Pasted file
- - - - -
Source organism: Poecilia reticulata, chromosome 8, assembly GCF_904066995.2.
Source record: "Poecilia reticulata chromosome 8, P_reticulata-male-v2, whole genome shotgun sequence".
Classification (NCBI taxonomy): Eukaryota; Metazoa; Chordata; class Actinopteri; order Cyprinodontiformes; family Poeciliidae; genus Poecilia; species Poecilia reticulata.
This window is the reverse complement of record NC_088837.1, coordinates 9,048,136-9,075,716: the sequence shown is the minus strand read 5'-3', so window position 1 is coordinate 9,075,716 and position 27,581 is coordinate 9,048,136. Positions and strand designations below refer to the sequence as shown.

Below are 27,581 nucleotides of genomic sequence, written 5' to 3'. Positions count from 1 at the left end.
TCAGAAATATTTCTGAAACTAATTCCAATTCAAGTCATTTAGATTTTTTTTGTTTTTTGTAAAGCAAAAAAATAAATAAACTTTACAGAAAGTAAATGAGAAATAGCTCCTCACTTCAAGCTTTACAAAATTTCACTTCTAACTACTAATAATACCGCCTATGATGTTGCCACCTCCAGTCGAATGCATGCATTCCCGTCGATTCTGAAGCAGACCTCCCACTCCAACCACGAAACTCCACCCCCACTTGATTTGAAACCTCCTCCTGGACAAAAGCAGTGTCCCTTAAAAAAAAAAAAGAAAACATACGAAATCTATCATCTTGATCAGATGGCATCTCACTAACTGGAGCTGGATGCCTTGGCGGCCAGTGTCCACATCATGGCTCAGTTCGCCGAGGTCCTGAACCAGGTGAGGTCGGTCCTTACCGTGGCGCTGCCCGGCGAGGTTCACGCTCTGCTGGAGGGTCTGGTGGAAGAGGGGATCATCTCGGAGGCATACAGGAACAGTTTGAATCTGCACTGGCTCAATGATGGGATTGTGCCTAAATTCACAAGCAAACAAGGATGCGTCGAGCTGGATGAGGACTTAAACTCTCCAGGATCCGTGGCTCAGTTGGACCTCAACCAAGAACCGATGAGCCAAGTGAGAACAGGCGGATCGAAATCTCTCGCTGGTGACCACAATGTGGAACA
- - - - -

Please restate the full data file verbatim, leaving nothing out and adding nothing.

Source organism: Poecilia reticulata, chromosome 8, assembly GCF_904066995.2.
Source record: "Poecilia reticulata chromosome 8, P_reticulata-male-v2, whole genome shotgun sequence".
Classification (NCBI taxonomy): Eukaryota; Metazoa; Chordata; class Actinopteri; order Cyprinodontiformes; family Poeciliidae; genus Poecilia; species Poecilia reticulata.
This window is the reverse complement of record NC_088837.1, coordinates 9,048,136-9,075,716: the sequence shown is the minus strand read 5'-3', so window position 1 is coordinate 9,075,716 and position 27,581 is coordinate 9,048,136. Positions and strand designations below refer to the sequence as shown.

Below are 27,581 nucleotides of genomic sequence, written 5' to 3'. Positions count from 1 at the left end.
TCAGAAATATTTCTGAAACTAATTCCAATTCAAGTCATTTAGATTTTTTTTGTTTTTTGTAAAGCAAAAAAATAAATAAACTTTACAGAAAGTAAATGAGAAATAGCTCCTCACTTCAAGCTTTACAAAATTTCACTTCTAACTACTAATAATACCGCCTATGATGTTGCCACCTCCAGTCGAATGCATGCATTCCCGTCGATTCTGAAGCAGACCTCCCACTCCAACCACGAAACTCCACCCCCACTTGATTTGAAACCTCCTCCTGGACAAAAGCAGTGTCCCTTAAAAAAAAAAAAGAAAACATACGAAATCTATCATCTTGATCAGATGGCATCTCACTAACTGGAGCTGGATGCCTTGGCGGCCAGTGTCCACATCATGGCTCAGTTCGCCGAGGTCCTGAACCAGGTGAGGTCGGTCCTTACCGTGGCGCTGCCCGGCGAGGTTCACGCTCTGCTGGAGGGTCTGGTGGAAGAGGGGATCATCTCGGAGGCATACAGGAACAGTTTGAATCTGCACTGGCTCAATGATGGGATTGTGCCTAAATTCACAAGCAAACAAGGATGCGTCGAGCTGGATGAGGACTTAAACTCTCCAGGATCCGTGGCTCAGTTGGACCTCAACCAAGAACCGATGAGCCAAGTGAGAACAGGCGGATCGAAATCTCTCGCTGGTGACCACAATGTGGAACA